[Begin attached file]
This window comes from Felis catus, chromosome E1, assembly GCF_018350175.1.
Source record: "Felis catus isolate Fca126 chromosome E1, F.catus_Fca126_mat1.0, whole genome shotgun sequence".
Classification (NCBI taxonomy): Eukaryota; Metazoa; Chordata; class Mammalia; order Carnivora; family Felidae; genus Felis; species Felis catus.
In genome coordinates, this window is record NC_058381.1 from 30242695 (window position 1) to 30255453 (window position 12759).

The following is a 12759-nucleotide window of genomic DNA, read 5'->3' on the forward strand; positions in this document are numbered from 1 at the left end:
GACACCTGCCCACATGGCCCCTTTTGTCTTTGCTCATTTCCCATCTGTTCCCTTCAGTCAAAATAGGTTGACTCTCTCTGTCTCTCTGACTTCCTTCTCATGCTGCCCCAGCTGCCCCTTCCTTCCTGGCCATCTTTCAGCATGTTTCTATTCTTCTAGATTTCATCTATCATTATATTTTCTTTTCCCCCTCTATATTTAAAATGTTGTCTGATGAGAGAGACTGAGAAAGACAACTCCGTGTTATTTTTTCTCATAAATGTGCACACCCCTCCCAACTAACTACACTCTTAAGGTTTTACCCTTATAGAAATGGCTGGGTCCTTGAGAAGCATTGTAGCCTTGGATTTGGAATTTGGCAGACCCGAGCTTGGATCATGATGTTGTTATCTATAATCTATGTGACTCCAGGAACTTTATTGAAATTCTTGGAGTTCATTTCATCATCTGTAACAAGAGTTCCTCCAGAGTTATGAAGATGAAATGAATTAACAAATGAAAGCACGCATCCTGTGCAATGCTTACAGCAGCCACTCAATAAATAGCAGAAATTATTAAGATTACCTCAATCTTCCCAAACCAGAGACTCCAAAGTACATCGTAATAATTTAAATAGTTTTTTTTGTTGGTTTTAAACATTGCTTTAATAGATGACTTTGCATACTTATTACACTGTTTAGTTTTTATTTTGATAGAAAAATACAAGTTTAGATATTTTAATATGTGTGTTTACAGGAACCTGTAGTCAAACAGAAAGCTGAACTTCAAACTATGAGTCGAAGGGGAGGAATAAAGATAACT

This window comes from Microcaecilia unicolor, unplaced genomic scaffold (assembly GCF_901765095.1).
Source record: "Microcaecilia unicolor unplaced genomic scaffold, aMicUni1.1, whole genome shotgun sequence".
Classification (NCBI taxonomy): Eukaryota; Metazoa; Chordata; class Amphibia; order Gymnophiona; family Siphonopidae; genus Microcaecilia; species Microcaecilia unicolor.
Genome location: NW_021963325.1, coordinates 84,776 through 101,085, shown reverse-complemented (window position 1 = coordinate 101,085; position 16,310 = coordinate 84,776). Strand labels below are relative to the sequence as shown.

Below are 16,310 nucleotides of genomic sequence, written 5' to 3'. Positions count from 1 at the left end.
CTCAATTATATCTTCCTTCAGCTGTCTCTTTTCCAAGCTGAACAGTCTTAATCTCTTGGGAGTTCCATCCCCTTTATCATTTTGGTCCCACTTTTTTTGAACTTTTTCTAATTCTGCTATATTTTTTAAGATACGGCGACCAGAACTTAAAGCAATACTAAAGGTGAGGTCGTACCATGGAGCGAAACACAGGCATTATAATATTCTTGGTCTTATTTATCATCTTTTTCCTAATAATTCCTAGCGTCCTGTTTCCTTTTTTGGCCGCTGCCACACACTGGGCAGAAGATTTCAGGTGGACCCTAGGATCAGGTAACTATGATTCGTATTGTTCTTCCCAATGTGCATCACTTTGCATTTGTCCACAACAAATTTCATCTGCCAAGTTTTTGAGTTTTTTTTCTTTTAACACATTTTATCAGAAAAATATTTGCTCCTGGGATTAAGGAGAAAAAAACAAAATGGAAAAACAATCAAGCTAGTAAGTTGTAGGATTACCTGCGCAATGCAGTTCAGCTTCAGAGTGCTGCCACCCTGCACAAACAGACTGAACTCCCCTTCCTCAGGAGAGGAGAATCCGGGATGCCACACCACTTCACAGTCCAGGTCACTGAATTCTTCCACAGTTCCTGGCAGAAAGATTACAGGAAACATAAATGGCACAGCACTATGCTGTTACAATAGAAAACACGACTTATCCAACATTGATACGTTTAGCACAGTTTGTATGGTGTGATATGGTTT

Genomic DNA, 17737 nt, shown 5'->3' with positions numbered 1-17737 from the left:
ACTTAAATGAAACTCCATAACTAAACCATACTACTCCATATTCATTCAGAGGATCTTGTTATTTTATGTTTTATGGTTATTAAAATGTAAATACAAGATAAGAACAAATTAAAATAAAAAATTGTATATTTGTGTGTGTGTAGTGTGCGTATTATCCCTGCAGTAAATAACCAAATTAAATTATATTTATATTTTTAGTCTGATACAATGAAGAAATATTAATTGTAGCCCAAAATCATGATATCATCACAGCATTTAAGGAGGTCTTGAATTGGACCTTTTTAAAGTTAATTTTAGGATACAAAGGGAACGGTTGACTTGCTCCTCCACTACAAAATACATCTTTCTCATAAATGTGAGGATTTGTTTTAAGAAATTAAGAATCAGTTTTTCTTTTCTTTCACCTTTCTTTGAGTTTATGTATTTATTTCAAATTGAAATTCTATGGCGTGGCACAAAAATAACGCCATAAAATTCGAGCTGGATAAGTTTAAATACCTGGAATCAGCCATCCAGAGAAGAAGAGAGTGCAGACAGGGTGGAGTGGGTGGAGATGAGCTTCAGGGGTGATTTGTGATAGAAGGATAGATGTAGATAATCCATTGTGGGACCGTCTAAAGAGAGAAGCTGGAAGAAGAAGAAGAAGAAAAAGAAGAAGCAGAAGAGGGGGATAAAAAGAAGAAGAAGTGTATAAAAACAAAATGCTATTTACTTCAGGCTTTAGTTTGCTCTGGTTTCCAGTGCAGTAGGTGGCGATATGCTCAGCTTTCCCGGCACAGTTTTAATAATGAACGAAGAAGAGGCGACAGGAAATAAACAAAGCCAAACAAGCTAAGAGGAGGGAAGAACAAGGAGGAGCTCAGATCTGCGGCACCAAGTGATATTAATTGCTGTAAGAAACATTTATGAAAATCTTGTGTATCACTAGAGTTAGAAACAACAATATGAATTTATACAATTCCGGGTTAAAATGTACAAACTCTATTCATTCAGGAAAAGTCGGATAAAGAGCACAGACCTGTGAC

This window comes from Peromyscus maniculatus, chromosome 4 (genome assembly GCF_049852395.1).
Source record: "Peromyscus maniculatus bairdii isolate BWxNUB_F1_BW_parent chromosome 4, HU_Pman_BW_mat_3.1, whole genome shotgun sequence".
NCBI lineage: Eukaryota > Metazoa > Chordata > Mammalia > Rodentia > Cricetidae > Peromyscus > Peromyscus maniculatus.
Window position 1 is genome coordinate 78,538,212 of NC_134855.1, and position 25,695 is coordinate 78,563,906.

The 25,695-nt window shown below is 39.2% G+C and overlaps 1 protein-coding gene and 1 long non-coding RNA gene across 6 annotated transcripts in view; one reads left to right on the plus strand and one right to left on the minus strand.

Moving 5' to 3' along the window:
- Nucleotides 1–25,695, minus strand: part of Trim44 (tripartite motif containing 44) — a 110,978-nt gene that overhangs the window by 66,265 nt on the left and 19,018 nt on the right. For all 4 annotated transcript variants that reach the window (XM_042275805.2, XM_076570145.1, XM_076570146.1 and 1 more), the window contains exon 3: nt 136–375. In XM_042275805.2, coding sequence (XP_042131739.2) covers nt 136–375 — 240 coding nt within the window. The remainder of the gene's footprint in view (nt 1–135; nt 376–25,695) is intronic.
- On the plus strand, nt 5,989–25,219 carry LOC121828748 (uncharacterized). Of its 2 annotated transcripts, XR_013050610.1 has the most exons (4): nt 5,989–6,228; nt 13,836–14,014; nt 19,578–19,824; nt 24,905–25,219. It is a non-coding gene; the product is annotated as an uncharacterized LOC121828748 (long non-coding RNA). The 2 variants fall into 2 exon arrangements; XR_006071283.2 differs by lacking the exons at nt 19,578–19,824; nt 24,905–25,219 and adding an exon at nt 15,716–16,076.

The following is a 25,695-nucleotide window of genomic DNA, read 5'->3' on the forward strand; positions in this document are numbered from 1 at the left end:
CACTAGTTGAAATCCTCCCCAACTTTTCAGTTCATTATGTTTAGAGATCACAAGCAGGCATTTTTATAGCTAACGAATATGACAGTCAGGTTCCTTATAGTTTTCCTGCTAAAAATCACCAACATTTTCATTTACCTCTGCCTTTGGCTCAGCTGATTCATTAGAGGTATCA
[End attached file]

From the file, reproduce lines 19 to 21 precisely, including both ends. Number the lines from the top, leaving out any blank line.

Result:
The 25,695-nt window shown below is 39.2% G+C and overlaps 1 protein-coding gene and 1 long non-coding RNA gene across 6 annotated transcripts in view; one reads left to right on the plus strand and one right to left on the minus strand.

Moving 5' to 3' along the window:
- Nucleotides 1–25,695, minus strand: part of Trim44 (tripartite motif containing 44) — a 110,978-nt gene that overhangs the window by 66,265 nt on the left and 19,018 nt on the right. For all 4 annotated transcript variants that reach the window (XM_042275805.2, XM_076570145.1, XM_076570146.1 and 1 more), the window contains exon 3: nt 136–375. In XM_042275805.2, coding sequence (XP_042131739.2) covers nt 136–375 — 240 coding nt within the window. The remainder of the gene's footprint in view (nt 1–135; nt 376–25,695) is intronic.